Church Village Bypass, Rhondda Cynon Taf
Size of project: £90m
Type of project: Highway
Demonstration themes: Corporate social responsibility, customer needs, integrated teams, ensuring predictability of cost and time, value engineering and supply chain management, sustainability, and waste management
Contract: NEC Option C
- Client: Rhondda Cynon Taf Council
- Main contractor: Costain
- Designer: Atkins
- Other: Client representative – Capita Glamorgan Consultancy
Church Village Bypass aims to improve the local road network and is seen as strategically important for the regeneration of the whole of Rhondda Cynon Taf (RCT). The principal requirement was to deliver the bypass on time and under budget with savings achieved through value engineering and construction initiatives. However, the team also set itself challenging environmental and community goals.
Value engineering was applied right from the start to ensure that materials were reused and recycled wherever possible. As a result, over 99% of the 750,000m3 of excavated material was reused. More than 70% of the 150,000m3 of imported construction materials came from recycled products, including blast furnace slag, recycled concrete and recycled plastic. Overall, it is estimated that the volume of earthworks excavation required was reduced by 300,000m3.
The use of precast bridges, culverts, and complete precast manholes helped to minimise waste on site and ensure a safer working environment. Safety was a top priority throughout; for example, edge protection was used on site vehicles to prevent falls from height when working on the back of delivery vans. Satellite-guided bulldozers and excavators removed the requirement for setting out and the need for banksmen to control plant.
Wildlife habitats were protected where possible. For instance, two new great crested newt ponds and three dormice bridges were created, a large area of habitat suitable for marsh fritillary butterflies was purchased, and 400 reptiles were moved to safer areas. Otter passes were provided at all river culverts, along with badger, otter and great crested newt fencing along the length of the scheme.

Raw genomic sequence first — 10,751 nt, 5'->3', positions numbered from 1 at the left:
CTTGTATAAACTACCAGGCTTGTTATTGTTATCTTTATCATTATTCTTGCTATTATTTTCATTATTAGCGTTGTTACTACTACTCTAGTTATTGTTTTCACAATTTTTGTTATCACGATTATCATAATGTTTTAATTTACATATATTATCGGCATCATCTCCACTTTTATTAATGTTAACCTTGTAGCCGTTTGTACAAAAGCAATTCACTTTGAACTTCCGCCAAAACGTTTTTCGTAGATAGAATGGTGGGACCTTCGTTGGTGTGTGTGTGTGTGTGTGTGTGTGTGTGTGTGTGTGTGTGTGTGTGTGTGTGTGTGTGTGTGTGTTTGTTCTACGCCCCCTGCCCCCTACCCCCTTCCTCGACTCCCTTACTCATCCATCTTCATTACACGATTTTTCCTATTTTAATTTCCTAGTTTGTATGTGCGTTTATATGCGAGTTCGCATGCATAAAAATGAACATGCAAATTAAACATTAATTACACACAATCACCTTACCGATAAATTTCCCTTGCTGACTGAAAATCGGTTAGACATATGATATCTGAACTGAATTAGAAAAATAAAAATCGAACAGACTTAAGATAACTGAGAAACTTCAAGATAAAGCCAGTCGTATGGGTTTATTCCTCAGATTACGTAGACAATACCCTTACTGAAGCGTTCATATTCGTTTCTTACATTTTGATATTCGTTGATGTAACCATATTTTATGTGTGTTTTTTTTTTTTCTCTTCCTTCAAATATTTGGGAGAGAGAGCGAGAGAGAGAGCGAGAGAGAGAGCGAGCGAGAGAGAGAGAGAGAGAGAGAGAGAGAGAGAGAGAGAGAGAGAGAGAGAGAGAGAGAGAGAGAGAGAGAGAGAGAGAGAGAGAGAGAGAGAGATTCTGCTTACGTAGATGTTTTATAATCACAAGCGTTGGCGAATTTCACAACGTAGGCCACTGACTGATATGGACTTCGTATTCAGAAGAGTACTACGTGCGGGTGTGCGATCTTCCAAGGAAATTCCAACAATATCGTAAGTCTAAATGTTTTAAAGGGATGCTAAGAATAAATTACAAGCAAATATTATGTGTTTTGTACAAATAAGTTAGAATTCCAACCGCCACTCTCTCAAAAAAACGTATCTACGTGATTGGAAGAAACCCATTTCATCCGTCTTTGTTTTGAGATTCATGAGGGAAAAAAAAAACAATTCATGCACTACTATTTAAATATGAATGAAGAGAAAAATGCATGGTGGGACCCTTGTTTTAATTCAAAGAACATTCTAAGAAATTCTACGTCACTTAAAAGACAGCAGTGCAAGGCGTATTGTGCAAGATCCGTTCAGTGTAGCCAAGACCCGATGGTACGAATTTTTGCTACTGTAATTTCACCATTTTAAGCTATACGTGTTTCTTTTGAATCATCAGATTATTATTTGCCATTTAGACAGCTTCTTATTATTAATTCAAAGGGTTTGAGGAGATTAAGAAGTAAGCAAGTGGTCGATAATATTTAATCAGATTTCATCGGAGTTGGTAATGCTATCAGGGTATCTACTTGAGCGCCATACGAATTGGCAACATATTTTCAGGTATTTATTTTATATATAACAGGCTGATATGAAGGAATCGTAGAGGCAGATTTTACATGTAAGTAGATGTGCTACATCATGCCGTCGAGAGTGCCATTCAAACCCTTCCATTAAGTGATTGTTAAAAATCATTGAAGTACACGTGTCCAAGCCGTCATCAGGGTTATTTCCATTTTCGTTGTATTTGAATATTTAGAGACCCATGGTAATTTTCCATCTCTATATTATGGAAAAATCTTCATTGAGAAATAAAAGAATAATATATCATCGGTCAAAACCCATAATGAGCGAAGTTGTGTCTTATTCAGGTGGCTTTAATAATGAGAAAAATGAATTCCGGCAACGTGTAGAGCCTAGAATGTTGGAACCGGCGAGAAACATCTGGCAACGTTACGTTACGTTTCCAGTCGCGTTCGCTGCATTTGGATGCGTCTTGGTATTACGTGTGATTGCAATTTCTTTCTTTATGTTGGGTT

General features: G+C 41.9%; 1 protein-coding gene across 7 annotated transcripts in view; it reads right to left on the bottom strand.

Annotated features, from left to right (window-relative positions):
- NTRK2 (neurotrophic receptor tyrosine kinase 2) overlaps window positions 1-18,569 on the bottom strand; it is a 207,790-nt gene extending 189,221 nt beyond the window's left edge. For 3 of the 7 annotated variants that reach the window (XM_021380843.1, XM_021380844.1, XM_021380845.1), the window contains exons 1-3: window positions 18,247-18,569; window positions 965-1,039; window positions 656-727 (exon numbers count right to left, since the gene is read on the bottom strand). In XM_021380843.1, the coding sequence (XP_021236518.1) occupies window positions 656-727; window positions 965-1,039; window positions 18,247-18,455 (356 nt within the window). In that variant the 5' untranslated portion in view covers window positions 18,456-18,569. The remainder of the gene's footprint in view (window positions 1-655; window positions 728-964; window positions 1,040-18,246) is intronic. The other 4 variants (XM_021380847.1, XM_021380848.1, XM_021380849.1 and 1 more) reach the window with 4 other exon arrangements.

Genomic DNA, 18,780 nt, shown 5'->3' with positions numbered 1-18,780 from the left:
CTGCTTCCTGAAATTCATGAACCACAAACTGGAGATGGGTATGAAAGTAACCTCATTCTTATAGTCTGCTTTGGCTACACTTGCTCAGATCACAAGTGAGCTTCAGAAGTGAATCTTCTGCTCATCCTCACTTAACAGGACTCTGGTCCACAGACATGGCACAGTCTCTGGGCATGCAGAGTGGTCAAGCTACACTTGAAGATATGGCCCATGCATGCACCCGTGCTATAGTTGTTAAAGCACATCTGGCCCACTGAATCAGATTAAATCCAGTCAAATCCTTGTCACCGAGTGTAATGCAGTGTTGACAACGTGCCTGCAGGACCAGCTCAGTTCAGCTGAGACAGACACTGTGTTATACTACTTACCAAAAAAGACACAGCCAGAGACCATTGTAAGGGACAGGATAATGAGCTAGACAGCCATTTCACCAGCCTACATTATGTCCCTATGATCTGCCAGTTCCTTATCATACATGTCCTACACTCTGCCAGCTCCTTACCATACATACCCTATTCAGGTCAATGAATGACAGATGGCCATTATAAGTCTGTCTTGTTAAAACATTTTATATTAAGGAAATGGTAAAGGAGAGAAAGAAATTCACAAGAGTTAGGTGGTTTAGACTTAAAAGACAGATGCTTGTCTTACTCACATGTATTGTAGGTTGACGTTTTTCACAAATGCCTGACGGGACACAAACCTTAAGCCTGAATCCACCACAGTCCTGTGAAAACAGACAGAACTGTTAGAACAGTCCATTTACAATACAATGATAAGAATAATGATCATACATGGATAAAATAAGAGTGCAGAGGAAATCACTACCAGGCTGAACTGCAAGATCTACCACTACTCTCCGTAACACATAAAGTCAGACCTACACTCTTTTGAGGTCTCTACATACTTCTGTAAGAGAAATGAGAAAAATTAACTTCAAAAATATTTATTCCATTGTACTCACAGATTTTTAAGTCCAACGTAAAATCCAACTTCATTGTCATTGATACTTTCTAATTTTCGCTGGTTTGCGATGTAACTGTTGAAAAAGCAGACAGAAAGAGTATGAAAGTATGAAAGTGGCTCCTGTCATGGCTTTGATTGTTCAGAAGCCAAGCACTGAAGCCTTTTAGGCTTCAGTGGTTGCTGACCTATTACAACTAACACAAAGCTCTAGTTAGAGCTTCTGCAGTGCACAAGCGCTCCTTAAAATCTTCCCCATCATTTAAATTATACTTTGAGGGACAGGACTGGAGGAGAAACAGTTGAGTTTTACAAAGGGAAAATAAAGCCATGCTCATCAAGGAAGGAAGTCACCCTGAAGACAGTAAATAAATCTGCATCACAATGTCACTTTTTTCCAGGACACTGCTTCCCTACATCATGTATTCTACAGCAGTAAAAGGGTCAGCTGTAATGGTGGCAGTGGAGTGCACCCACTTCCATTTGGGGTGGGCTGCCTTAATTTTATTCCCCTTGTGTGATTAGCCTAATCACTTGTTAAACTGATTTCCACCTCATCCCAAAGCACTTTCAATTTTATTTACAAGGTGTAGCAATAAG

To keep local people informed of progress, a full-time community relations manager was appointed. Information was disseminated in various ways, including through a dedicate website, visitors centre, newsletters, advanced works information notices and the local press. Nearly 3,000 schoolchildren were given talks, educational site visits were arranged, and a number of school projects connected to the works were organised. More than 60 local projects were also supported.
The Church Village team was committed to delivering wider economic regeneration benefits to the community. Over 70 entry-level jobs for long-term unemployed and three jobs for long-term prolific offenders were created, and two new business start-ups were supported. Ninety per cent of contracts were awarded to local companies and 90% of all material orders were sourced from local suppliers.
The team also established a Church Village Bypass Business Club and developed a Small and Medium Enterprise-friendly charter in line with the Welsh Assembly Government’s Opening Doors strategy, providing expert support and advice to help smaller companies improve their procedures, processes and skills in order to grow their business and develop into new markets.
The project was delivered ahead of schedule and under budget: savings of £35m were made on the original scheme design. The scheme has won numerous awards in recognition of its focus on safety, community engagement and good procurement practice. These include Education Business Partnership Awards in 2009 and 2010 for support given to education; BITC Wales Awards for Excellence in 2010 for responsible methods of procurement; Gold RoSPA Awards in 2008, 2009 and 2010; and Considerate Constructors Gold Awards in 2009 and 2010.
The project’s success was due in large part to the commitment to integrated team working and early contractor involvement. The team was able to learn lessons and transfer knowledge to and from other projects and organisations. The project took a number of lessons from the award-winning Porth Relief Road scheme and is now being used to help shape the development of the 21st Century Schools Programme. In Costain’s Innovations Register – established to gather learning from its projects – 40% of suggested improvements come from the Church Village Bypass.